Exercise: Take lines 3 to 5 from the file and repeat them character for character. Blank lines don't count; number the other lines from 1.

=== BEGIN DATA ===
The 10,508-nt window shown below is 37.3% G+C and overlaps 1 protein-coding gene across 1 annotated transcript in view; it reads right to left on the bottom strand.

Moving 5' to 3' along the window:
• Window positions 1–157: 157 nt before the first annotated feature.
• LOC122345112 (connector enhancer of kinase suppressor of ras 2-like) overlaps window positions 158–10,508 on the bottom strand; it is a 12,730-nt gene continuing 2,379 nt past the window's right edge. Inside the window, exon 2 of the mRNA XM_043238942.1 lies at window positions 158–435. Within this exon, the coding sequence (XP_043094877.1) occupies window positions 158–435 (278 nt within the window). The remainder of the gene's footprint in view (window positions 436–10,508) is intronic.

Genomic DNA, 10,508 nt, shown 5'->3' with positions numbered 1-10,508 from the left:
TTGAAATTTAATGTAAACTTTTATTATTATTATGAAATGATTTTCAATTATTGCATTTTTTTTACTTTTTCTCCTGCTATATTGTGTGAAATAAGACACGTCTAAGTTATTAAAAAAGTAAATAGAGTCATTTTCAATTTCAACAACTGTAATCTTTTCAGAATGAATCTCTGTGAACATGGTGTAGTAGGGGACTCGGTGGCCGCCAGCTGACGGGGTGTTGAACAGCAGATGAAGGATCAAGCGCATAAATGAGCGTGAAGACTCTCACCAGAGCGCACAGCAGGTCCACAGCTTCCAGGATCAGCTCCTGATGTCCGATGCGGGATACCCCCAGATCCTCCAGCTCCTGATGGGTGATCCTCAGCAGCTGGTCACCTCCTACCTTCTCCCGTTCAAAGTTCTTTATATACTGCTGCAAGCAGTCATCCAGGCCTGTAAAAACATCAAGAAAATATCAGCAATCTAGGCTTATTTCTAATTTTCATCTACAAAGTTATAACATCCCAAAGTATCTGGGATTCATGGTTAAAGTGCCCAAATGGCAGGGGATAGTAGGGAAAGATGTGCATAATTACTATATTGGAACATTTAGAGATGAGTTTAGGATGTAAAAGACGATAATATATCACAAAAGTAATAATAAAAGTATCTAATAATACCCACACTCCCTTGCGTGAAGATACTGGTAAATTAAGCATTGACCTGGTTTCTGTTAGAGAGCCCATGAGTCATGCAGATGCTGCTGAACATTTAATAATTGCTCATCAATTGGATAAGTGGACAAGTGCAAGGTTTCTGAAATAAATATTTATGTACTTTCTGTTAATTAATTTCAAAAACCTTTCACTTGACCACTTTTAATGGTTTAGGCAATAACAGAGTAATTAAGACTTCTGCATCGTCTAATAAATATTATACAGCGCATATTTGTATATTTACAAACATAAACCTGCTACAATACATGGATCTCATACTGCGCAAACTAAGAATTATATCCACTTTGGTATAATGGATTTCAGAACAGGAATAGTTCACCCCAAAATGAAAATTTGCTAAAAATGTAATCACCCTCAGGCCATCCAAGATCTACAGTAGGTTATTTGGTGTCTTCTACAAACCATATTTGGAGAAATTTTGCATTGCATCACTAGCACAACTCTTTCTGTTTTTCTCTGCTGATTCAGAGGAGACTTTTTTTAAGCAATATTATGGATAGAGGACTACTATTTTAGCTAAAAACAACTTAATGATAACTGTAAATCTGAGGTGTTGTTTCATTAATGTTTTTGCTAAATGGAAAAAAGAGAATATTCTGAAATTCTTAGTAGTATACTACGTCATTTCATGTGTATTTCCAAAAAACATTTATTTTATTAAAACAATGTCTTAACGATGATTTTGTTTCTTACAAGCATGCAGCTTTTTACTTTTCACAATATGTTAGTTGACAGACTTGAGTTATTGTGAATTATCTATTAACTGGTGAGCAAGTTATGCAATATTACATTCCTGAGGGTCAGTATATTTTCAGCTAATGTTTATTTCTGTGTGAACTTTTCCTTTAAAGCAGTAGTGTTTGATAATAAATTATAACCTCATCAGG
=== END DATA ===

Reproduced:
• Window positions 1–157: 157 nt before the first annotated feature.
• LOC122345112 (connector enhancer of kinase suppressor of ras 2-like) overlaps window positions 158–10,508 on the bottom strand; it is a 12,730-nt gene continuing 2,379 nt past the window's right edge. Inside the window, exon 2 of the mRNA XM_043238942.1 lies at window positions 158–435. Within this exon, the coding sequence (XP_043094877.1) occupies window positions 158–435 (278 nt within the window). The remainder of the gene's footprint in view (window positions 436–10,508) is intronic.

Genomic DNA, 10,508 nt, shown 5'->3' with positions numbered 1-10,508 from the left: